Sunday, August 19, 2012

Tribes oppose quota of wolves

By Paul A. Smith of the Journal Sentinel

As Wisconsin moves closer to the scheduled start of its first regulated wolf hunting and trapping season, fundamental differences were brought into sharp relief last week between American Indian tribes and the Department of Natural Resources.
At issue: the quota of wolves in the ceded territories.

The Voigt Intertribal Task Force of the Great Lakes Indian Fish and Wildlife Commission voted unanimously Aug. 2 to oppose "killing of ma'iingan," or wolves, in the Wisconsin ceded territory.
In addition, the commission claimed "all wolves in the ceded territory as a necessary prerequisite to a population that would fully effectuate the Tribes' rights."
The vote was communicated to DNR Secretary Cathy Stepp in an Aug. 9 letter from the commission's executive administrator, Jim Zorn.

Tribal teachings hold that the wolf is a clan member and brother. Further, the tribes' "health and survival is tied to that of ma'iingan."
"The Task Force cannot countenance the killing of the Anishinaabe's brother and views the treaty reserved right as including its presence and function in the ceded territories," Zorn wrote.
"The state does not have unfettered discretion to exercise its management prerogatives to the detriment of the Tribes' treaty reserved rights," Zorn continued. "It proceeds at its own risk if it moves forward with its current harvest scheme."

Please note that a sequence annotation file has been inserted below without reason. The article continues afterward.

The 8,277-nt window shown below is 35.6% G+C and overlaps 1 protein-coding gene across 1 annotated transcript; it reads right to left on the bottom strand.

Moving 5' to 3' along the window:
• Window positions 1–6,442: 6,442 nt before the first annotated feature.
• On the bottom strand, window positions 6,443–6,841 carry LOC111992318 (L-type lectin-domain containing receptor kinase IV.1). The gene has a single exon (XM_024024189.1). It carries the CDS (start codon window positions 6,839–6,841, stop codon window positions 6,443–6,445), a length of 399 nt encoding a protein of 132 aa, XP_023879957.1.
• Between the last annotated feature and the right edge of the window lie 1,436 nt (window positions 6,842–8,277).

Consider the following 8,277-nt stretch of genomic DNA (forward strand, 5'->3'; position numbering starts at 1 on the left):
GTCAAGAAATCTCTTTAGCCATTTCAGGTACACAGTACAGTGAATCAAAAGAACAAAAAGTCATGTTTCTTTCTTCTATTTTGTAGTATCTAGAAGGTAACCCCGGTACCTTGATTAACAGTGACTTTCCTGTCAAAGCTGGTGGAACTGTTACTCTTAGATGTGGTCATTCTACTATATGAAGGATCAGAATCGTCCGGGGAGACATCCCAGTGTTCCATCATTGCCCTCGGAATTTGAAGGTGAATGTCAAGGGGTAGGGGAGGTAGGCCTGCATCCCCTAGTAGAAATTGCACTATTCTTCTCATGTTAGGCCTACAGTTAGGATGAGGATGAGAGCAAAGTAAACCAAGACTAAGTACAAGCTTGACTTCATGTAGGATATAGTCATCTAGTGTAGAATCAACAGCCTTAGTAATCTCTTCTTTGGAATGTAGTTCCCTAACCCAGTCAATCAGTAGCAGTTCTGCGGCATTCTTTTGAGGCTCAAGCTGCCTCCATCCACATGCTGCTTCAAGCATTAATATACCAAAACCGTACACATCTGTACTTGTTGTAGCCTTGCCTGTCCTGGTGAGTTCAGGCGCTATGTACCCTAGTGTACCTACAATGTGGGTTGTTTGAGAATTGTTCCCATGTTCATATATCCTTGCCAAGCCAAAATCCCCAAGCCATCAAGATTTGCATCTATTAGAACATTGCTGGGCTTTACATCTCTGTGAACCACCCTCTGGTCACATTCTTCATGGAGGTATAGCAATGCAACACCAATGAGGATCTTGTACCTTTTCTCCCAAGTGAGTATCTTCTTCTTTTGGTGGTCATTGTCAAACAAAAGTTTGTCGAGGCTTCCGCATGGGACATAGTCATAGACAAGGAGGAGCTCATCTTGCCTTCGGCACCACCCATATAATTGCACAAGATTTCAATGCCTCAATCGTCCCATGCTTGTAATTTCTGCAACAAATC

The DNR responded Thursday with a letter to the tribes.
In the letter, Stepp says the agency respectfully disagrees with the tribal claim to all wolves in the ceded territory. Stepp refers to the Voigt decision's finding that all resources in the ceded territory to which the tribes "hold a usufructuary right, including wolves, are to be apportioned equally between the tribes and state."
In recognition of the tribes' rights, the DNR states it will reserve a quota of 85 wolves in the ceded territory for the tribes.

The DNR set a statewide harvest quota of 201 wolves, 167 of which are in the ceded territory.
If the state reserves a quota of 85 wolves for the tribes, then a quota of 116 would be available to non-tribal hunters and trappers. The state had a population of 815 to 880 wolves in 213 packs in late winter, according to the DNR.
If the non-tribal quota stays at 116, the state likely would issue 1,160 hunting and trapping licenses (10 times the quota) to the public.

Reached by phone Thursday, Zorn said the tribes had received the DNR's response but have not decided what to do next and have left "all options on the table."
The DNR already is facing a lawsuit from several humane societies and individuals over the controversial provision in Act 169 to allow the use of dogs while hunting wolves.

A preliminary hearing is set for Aug. 29 in Dane County Circuit Court in that case.
The DNR sold 11,859 wolf hunting and trapping applications as of Friday afternoon. Sales of the $10 applications will continue through Aug. 31.
The agency plans to begin issuing licenses in early September through a lottery. Wolf hunting and trapping licenses will cost $100 for Wisconsin residents and $500 for non-residents.